A service I really appreciate is when the business with which I have an appointment sends me a text message to confirm. For professional service businesses that charge by appointment like hairdressers, physiotherapists, dentists and beauticians, it makes great business sense to do this. Not only do you reduce the risk of ‘no-shows’, you demonstrate your commitment to providing customer service.
So how can you make sure that the message you send your customers is as effective as possible?
Let me illustrate with real examples from two of my service providers: my osteopath and my hairdresser.
On the left, the message from my osteopath is perfectly sensible. It explains the reason for the message, date and time. No surprises here. And they helpfully provide a phone number if I need to change the appointment.
But now look to the right to see how my hairdresser showcases a behaviourally effective text message using three elements:
1. My name – Using names is a great way of personalising the message and the obligation that is contained within it. It’s the equivalent of eyeballing me to get me engaged, and now my personal integrity is on the line if I don’t turn up.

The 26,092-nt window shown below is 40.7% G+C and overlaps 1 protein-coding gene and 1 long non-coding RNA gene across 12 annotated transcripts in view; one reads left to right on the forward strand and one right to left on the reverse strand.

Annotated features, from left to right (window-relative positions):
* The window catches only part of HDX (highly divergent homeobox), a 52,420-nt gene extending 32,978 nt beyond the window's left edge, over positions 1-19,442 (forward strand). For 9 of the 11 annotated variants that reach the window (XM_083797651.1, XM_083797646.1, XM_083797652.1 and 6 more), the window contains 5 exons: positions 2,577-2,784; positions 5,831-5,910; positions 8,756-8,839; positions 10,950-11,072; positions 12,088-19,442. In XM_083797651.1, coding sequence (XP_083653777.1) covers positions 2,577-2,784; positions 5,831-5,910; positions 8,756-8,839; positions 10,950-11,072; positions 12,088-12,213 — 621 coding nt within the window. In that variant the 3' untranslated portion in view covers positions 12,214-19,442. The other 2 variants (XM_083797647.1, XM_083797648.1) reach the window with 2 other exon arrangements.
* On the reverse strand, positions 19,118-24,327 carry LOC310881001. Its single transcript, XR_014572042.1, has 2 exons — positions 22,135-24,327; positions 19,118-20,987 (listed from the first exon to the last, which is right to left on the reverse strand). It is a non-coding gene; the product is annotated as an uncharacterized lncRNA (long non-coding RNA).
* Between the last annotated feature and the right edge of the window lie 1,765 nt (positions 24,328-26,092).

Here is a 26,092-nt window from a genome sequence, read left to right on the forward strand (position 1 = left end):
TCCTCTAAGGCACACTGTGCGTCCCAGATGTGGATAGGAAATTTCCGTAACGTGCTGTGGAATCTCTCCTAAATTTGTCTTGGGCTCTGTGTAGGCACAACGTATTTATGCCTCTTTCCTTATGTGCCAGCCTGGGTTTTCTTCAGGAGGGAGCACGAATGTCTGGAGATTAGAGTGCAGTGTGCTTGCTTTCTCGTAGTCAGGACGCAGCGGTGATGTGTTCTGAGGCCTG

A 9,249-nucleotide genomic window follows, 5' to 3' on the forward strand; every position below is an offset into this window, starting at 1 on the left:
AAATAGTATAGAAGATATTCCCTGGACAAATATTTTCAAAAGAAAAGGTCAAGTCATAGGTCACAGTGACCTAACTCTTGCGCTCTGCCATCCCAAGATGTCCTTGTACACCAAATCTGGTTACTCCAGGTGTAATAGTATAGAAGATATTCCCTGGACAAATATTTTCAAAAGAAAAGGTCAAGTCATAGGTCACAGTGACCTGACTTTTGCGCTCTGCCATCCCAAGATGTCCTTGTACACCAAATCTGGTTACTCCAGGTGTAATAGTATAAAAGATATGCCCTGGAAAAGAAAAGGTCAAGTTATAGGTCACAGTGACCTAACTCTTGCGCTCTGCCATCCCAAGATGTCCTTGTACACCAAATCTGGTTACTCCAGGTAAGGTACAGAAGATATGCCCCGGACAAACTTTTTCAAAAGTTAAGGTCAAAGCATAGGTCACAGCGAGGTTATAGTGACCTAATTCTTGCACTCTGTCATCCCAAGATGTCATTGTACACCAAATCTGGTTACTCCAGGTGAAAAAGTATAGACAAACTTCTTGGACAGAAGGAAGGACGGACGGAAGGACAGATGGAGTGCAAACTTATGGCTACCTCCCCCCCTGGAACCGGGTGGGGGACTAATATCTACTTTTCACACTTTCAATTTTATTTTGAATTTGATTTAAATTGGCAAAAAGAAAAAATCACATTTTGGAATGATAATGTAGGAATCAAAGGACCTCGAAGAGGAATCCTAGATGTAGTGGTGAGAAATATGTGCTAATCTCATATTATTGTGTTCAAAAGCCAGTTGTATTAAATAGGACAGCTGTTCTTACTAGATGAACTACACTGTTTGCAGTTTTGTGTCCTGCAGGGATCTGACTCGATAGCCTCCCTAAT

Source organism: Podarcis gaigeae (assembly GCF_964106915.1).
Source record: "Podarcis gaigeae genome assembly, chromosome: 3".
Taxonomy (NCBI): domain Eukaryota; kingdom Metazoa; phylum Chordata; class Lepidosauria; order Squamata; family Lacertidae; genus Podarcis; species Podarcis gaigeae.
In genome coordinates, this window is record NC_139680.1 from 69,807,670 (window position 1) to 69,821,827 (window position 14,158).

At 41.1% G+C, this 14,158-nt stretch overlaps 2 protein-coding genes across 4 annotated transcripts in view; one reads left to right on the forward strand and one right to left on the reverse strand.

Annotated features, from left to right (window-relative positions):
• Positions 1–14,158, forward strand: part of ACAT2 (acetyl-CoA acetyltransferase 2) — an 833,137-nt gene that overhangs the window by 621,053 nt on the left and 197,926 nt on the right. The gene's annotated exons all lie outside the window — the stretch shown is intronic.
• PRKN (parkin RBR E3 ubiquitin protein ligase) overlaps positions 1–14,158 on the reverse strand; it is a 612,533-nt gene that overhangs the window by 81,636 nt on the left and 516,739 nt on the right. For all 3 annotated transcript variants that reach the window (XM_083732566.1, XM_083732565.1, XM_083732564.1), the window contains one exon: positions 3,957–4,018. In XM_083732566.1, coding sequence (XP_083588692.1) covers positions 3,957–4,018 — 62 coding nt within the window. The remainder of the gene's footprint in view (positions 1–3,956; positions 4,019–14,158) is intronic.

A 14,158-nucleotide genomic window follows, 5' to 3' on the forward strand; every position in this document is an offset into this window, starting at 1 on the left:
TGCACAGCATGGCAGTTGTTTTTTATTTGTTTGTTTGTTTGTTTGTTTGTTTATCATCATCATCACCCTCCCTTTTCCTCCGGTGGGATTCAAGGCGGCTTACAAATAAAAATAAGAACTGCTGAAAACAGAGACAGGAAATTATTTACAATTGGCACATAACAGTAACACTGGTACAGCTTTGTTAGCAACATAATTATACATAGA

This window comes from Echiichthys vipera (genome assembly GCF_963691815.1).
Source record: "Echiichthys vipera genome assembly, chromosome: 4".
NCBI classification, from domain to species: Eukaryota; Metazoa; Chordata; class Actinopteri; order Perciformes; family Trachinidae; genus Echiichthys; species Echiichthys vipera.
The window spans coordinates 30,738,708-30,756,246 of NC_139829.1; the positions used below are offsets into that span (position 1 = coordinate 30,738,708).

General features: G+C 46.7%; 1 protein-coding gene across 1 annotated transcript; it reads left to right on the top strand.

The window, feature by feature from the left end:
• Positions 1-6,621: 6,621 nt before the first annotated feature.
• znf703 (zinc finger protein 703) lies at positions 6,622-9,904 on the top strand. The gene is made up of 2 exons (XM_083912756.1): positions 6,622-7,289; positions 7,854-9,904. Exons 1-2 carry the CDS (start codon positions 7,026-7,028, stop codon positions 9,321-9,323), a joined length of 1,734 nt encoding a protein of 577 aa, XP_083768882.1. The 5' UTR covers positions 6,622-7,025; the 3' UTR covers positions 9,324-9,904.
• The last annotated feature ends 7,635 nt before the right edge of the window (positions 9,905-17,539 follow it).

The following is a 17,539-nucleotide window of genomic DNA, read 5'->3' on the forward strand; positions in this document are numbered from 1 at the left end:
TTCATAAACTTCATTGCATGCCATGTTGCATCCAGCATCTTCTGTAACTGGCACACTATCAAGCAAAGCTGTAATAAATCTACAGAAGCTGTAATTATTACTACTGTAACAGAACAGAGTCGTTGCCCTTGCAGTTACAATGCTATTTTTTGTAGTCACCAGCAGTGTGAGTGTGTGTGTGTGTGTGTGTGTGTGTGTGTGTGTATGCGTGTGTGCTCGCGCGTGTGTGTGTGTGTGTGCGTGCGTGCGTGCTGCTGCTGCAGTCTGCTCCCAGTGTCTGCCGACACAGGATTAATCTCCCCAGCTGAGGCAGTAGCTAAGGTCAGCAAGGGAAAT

2. My action required – Asking me to reply ‘yes’ to the appointment forces me to take action, reinforcing the agreement to turn up at that time. The osteopath’s message on the other hand was passive; there is no confirmation that I have received the message let alone that I have recommitted to the appointment.
3. Fail-safe contact – It seems like s small thing, but including the area code with the phone number means that if I am interstate and need to contact them the connection will work, removing a potential hurdle. This week I received appointment reminders from a business intended for someone else. Whilst they provided a phone number, I had no idea which state they were from so I couldn’t (be bothered to) let them know of their mistake.
Reminder messages are no doubt a great technique to use – short, sharp communications that keep both parties committed to the appointment. As the examples showcase, in the space of only 20 words you can make decisions that will materially benefit the effectiveness of your message, your business and your customer, so get texting.
Bri Williams runs People Patterns Pty Ltd, a consultancy specialising in the application of behavioural economics to everyday business issues. Bri is a presenter, consultant and author who you can find out more about at www.peoplepatterns.com.au, [email protected] or by following on Twitter @peoplepatterns. Bri’s book, “22 Minutes to a Better Business”, about how behavioural economics can help you tackle everyday business issues, is available through the Blurb bookstore.